No such practice currently exists.
No such practice currently exists, when facilitating a request for the taking of evidence, an address for service is required.
The rules of court set out the general rules relating to service. However, other statutory provisions may establish specific rules for particular cases (for example, in relation to service on a body corporate).
Ordinarily, a High Court writ of summons may be served:
• by sending a copy by ordinary pre-paid first class post to the defendant's usual or last known address;
• personally, where the server must satisfy himself as to the identity of the person to be served and should then hand the document to him and explain what it is;
• by inserting a copy in the letter box at that address (the copy must be in a sealed envelope addressed to the defendant);
• on a solicitor who returns the original endorsed with a statement that he accepts service on behalf of the defendant;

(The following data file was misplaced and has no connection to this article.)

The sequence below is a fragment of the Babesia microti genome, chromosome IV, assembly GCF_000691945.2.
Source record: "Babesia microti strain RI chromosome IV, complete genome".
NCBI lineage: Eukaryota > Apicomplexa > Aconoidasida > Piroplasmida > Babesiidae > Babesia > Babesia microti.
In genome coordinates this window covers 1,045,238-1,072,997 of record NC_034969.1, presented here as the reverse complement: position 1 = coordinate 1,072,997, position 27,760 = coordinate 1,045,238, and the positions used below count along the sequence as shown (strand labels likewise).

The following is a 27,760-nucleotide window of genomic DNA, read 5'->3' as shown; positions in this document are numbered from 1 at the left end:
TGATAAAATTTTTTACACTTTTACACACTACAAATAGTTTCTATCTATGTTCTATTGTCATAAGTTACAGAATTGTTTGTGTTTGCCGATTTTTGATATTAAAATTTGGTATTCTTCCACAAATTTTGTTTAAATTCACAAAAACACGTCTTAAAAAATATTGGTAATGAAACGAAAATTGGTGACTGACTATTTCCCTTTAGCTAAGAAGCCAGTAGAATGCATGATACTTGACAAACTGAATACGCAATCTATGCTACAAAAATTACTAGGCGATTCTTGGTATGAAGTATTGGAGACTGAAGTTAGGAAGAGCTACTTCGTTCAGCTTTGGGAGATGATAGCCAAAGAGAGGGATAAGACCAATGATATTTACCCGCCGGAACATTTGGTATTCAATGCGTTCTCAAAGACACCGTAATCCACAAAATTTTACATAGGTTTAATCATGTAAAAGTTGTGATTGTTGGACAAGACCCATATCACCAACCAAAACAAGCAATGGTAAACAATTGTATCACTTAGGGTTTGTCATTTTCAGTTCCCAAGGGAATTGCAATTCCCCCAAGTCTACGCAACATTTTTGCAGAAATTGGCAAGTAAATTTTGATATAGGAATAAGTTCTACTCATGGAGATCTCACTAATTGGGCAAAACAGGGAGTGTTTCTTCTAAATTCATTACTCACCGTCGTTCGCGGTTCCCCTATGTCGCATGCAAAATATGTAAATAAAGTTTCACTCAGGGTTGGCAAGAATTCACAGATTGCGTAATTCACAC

• in accordance with a contractual term (this may specify who is to be served and where/how service is to be effected);
• if the action is for possession of land, by delivering a copy to the defendant's wife/husband, relative or employee (if apparently over the age of 16) at the defendant's residence or place of business. If the Court is satisfied that no person appears to be in possession of the land and that service cannot otherwise be effected on the defendant, it may authorise service to be effected by fixing a copy of the writ to a conspicuous part of the land;
• if the defendant is a minor, on his parent, guardian or the person with whom he lives;
• if the defendant is a patient, on a person authorised under the mental health legislation or the person with whom he lives;
• on the Crown by ordinary post to, or by leaving it with, an employee or agent of the Crown Solicitor;
• on a company by recorded delivery to its registered office.
• Any other High Court document that is not required to be served personally may be left at, or posted to, the address of the person to be served;